It's Okay to Not be Okay
Kinanti Desyanandini writes to Em about bullying, the courage to talk and how she lifts her spirits.
I’m Kinanti, a product design student at AUT, but that’s not what I think defines myself most, despite how passionate I am about what I do.
I think what defines people is their character and goals - but what’s most important is their own perception of themselves and who they want to be.
You might’ve heard of my Kind Online campaign from Web Rangers last year on Instagram; just like how you mention your friends on funny facebook meme posts - this was an account full of positive compliment memes you could mention your friends in so people could share positivity online.
Personally, I have lots of dreams works in progress about making the world a better place - one bit at a time, as cliche as it is.
In the past, I’ve experienced bullying and unwanted advances, leading to deeply rooted feelings of rejection, inadequacy, self-blame, etc.
This has inspired me to contribute more to make things better, just like doing the Kind Online campaign and working with Youthline.
It definitely takes a lot of courage to open up and ask for help. I totally know the feeling of not wanting to tell others, whether it's friends, family, or a counsellor - about how you feel or what’s happened because you don’t trust that they’ll support you the way you want them to, or because you don’t think that they can handle hearing your story.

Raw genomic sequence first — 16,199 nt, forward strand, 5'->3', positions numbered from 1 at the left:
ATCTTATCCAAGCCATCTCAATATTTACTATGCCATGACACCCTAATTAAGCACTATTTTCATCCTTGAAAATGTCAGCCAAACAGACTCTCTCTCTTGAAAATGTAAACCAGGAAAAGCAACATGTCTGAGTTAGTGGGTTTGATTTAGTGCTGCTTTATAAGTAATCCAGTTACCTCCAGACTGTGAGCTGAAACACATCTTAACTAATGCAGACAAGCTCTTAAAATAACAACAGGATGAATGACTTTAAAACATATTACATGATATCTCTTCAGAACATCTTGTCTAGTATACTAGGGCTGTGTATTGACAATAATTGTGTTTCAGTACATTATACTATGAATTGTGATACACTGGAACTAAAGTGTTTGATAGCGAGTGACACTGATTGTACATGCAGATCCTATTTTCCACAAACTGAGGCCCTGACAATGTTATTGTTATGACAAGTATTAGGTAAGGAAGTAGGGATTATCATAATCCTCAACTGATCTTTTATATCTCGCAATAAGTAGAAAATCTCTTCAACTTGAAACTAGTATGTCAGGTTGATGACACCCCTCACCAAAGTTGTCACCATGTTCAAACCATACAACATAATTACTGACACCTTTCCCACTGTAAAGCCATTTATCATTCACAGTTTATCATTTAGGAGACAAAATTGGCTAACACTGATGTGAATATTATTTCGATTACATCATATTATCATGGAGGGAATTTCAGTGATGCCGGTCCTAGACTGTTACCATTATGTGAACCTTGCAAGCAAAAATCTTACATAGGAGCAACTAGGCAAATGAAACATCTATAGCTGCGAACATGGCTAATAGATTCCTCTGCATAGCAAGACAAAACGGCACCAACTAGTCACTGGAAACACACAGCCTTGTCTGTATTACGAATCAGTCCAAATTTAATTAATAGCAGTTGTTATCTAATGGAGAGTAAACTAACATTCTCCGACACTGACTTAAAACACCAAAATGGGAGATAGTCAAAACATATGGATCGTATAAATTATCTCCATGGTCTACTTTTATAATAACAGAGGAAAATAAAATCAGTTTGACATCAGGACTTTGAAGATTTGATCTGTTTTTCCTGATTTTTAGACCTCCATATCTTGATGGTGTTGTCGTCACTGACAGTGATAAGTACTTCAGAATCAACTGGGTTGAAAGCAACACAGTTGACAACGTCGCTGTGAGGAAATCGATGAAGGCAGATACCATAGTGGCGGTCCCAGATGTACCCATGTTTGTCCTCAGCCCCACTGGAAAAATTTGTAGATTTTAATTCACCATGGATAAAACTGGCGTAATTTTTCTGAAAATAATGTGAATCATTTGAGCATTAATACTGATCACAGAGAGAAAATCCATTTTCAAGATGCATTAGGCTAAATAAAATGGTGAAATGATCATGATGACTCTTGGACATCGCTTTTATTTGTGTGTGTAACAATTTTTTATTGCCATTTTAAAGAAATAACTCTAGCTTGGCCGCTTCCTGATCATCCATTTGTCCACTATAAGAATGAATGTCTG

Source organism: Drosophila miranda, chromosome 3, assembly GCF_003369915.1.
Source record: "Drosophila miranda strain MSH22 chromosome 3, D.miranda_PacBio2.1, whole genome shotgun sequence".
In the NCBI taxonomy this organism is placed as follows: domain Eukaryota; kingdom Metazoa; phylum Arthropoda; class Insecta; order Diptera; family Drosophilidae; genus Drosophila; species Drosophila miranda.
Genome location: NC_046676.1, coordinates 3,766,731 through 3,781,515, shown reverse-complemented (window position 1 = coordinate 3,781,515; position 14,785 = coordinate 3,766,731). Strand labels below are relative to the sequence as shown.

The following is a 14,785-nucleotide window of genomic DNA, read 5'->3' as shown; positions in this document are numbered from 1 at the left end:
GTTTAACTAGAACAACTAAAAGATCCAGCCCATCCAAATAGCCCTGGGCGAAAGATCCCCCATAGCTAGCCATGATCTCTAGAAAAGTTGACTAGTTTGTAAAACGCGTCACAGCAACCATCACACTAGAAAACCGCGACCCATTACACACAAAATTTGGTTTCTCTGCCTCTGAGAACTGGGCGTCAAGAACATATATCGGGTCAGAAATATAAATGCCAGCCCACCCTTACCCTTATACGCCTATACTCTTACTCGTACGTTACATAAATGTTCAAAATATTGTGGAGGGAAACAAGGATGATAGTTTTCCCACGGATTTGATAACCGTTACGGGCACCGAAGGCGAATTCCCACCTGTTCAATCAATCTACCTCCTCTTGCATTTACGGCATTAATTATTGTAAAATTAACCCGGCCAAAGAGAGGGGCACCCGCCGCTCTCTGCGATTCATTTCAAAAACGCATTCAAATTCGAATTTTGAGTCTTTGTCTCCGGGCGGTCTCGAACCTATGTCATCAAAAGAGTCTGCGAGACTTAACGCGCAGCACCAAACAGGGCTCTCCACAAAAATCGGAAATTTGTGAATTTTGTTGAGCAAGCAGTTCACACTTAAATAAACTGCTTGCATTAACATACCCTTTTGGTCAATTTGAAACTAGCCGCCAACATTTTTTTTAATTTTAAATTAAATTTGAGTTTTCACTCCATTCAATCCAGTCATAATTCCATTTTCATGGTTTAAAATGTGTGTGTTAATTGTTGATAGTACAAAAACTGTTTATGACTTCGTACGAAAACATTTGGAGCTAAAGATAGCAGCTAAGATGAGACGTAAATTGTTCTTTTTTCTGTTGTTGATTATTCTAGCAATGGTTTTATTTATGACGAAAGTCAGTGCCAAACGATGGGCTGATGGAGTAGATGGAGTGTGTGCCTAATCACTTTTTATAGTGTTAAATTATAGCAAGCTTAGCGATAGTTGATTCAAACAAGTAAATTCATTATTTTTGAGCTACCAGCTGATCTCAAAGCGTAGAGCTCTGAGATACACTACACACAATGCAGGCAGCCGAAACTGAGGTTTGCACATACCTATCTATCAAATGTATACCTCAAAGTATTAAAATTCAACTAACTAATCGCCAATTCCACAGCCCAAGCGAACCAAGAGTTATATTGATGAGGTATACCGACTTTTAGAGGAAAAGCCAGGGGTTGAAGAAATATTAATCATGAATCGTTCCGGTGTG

But it’s okay to not be okay all the time, it’s completely human and it’s also totally okay to ask for help, even if it’s just bits and bobs.
When I feel down, yes, I do wallow a bit. But what helps me most is to think about the good things in life, which is easier said than done. Some little things I do that I find helpful are:
- Writing down the things that make me happy, when I’m happy, so when I feel down and can’t think of good things, it’s right there.
- Writing down how I honestly feel when things aren’t so good sometimes - I find that writing for yourself and trying to be as frank as possible helps. I then try to figure out either myself or how to fix the problem.
- Exercising also helps - personally, I enjoy running or swimming.
- If you truly feel comfortable, talking to someone definitely helps - as long as you feel like its a mutual trust.
If I have advice to young brilliant women, like the readers of Em, that might be going through tough times or want to support someone going through tough times, it would be to just let each other do whatever is comfortable and makes both sides happy, and trust or open up in your own pace. It might not be a conventional friendship, but if it works for you guys, and everyone involved is happy, then why not.
Written by Kinanti Desyanandini